- Juan I. Collar, Ph.D. advisor

Thesis Abstract: The PICO-2L C3F8 bubble chamber search for Weakly Interacting Massive Particle (WIMP) dark matter was operated in the SNOLAB underground laboratory at the same location as the previous CF3I filled COUPP-4kg detector. Neutrons calibration using photoneutron sources in C3F8 and CF3I filled calibration bubble chambers were performed to verify the sensitivity of these target fluids to dark matter scattering. This data was combined with similar measurements using a low-energy neutron beam at the University of Montreal and in situ calibrations of the PICO-2L and COUPP-4kg detectors. C3F8 provides much greater sensitivity to WIMP-proton scattering than CF3I in bubble chamber detectors. PICO-2L searched for dark matter recoils with energy thresholds below 10 keV. Radiopurity assays of detector materials were performed and the expected neutron recoil background was evaluated to be 1.6$^{+0.3}_{-0.9}$ single bubble events during the 211.5 kg-day exposure. Twelve single bubble dark matter candidate events were observed. These events were not uniformly distributed in time, and were likely caused by particulates in the active volume. Despite this background, PICO-2L sets a world-leading upper limit to the WIMP-proton spin dependent scattering cross-section.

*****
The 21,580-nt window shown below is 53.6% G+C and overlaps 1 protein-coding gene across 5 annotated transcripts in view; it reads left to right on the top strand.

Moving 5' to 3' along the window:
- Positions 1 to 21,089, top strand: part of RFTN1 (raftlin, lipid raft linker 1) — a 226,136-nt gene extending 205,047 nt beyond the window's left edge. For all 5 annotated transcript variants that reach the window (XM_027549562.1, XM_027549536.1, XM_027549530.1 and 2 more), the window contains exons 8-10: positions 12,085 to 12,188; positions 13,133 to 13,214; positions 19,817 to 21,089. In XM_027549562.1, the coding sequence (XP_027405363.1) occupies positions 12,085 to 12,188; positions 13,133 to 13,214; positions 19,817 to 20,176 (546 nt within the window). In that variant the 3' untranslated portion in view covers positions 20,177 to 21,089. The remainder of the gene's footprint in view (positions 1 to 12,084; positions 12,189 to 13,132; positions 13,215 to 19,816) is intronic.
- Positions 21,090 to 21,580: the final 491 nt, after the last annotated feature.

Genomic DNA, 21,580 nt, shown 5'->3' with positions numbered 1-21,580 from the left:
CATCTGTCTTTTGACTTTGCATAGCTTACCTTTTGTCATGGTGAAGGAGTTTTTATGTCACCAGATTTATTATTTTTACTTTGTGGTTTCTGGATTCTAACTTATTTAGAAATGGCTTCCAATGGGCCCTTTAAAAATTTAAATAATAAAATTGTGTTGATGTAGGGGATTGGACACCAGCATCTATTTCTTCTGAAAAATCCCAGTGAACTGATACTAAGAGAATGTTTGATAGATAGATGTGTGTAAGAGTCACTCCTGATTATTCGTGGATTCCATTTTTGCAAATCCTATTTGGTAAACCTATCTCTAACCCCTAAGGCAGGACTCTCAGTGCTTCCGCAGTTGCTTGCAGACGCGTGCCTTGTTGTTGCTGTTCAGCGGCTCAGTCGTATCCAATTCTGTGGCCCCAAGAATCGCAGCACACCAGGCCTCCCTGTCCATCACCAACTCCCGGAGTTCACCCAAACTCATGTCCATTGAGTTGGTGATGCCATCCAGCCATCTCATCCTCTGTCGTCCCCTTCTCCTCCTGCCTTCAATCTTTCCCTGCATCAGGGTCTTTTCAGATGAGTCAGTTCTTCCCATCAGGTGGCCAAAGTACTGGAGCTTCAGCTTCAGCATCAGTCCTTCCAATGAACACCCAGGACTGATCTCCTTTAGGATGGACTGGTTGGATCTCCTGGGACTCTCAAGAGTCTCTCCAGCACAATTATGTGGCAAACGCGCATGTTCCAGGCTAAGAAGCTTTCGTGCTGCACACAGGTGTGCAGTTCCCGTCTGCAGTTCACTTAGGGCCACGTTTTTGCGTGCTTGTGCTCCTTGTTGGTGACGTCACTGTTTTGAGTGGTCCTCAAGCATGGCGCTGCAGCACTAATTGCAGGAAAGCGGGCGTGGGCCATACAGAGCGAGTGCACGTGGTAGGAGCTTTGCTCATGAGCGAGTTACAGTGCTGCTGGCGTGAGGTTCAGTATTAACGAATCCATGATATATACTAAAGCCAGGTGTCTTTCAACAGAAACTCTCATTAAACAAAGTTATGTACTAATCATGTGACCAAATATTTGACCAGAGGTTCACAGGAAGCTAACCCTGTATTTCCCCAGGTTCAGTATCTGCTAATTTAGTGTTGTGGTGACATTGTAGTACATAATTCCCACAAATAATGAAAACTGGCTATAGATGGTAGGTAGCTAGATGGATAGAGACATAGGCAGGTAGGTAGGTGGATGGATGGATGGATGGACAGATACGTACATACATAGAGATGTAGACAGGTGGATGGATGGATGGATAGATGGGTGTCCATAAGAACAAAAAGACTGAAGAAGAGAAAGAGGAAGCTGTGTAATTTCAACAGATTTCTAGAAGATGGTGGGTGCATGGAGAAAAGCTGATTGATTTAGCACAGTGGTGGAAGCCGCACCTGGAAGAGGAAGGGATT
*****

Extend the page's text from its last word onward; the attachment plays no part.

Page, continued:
Jing Zhou, "Direct Dark Matter Detection with the DAMIC experiment at SNOLAB"
September 1, 2015 | LASR conference room
Ph.D. Committee members: Luca Grandi, Liantao Wang, Sidney Nagel